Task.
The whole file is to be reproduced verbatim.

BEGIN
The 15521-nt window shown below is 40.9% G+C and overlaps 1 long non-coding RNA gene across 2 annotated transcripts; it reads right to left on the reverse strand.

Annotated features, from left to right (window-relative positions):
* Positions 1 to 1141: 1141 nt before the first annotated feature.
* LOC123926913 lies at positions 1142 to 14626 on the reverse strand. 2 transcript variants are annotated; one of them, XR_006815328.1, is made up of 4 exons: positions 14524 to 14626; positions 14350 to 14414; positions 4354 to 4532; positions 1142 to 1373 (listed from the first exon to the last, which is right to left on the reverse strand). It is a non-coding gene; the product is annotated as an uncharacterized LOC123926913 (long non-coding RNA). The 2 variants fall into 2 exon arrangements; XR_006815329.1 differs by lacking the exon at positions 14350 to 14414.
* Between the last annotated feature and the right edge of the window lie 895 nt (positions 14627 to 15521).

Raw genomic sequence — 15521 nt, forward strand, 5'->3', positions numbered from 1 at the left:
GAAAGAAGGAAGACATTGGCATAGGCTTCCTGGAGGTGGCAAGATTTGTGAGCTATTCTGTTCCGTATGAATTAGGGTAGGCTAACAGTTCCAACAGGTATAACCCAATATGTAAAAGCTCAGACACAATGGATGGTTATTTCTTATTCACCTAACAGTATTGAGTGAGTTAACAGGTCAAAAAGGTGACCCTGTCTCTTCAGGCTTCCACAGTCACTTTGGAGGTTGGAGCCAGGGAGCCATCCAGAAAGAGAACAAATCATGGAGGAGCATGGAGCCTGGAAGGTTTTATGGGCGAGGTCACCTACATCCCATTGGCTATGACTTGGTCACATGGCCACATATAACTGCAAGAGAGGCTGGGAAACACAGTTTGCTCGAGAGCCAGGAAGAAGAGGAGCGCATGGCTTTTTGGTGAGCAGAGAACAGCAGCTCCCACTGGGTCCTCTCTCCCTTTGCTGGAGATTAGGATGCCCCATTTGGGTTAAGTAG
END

The 15521-nt window shown below is 40.9% G+C and overlaps 1 long non-coding RNA gene across 2 annotated transcripts; it reads right to left on the reverse strand.

Annotated features, from left to right (window-relative positions):
* Positions 1 to 1141: 1141 nt before the first annotated feature.
* LOC123926913 lies at positions 1142 to 14626 on the reverse strand. 2 transcript variants are annotated; one of them, XR_006815328.1, is made up of 4 exons: positions 14524 to 14626; positions 14350 to 14414; positions 4354 to 4532; positions 1142 to 1373 (listed from the first exon to the last, which is right to left on the reverse strand). It is a non-coding gene; the product is annotated as an uncharacterized LOC123926913 (long non-coding RNA). The 2 variants fall into 2 exon arrangements; XR_006815329.1 differs by lacking the exon at positions 14350 to 14414.
* Between the last annotated feature and the right edge of the window lie 895 nt (positions 14627 to 15521).

Raw genomic sequence — 15521 nt, forward strand, 5'->3', positions numbered from 1 at the left:
GAAAGAAGGAAGACATTGGCATAGGCTTCCTGGAGGTGGCAAGATTTGTGAGCTATTCTGTTCCGTATGAATTAGGGTAGGCTAACAGTTCCAACAGGTATAACCCAATATGTAAAAGCTCAGACACAATGGATGGTTATTTCTTATTCACCTAACAGTATTGAGTGAGTTAACAGGTCAAAAAGGTGACCCTGTCTCTTCAGGCTTCCACAGTCACTTTGGAGGTTGGAGCCAGGGAGCCATCCAGAAAGAGAACAAATCATGGAGGAGCATGGAGCCTGGAAGGTTTTATGGGCGAGGTCACCTACATCCCATTGGCTATGACTTGGTCACATGGCCACATATAACTGCAAGAGAGGCTGGGAAACACAGTTTGCTCGAGAGCCAGGAAGAAGAGGAGCGCATGGCTTTTTGGTGAGCAGAGAACAGCAGCTCCCACTGGGTCCTCTCTCCCTTTGCTGGAGATTAGGATGCCCCATTTGGGTTAAGTAG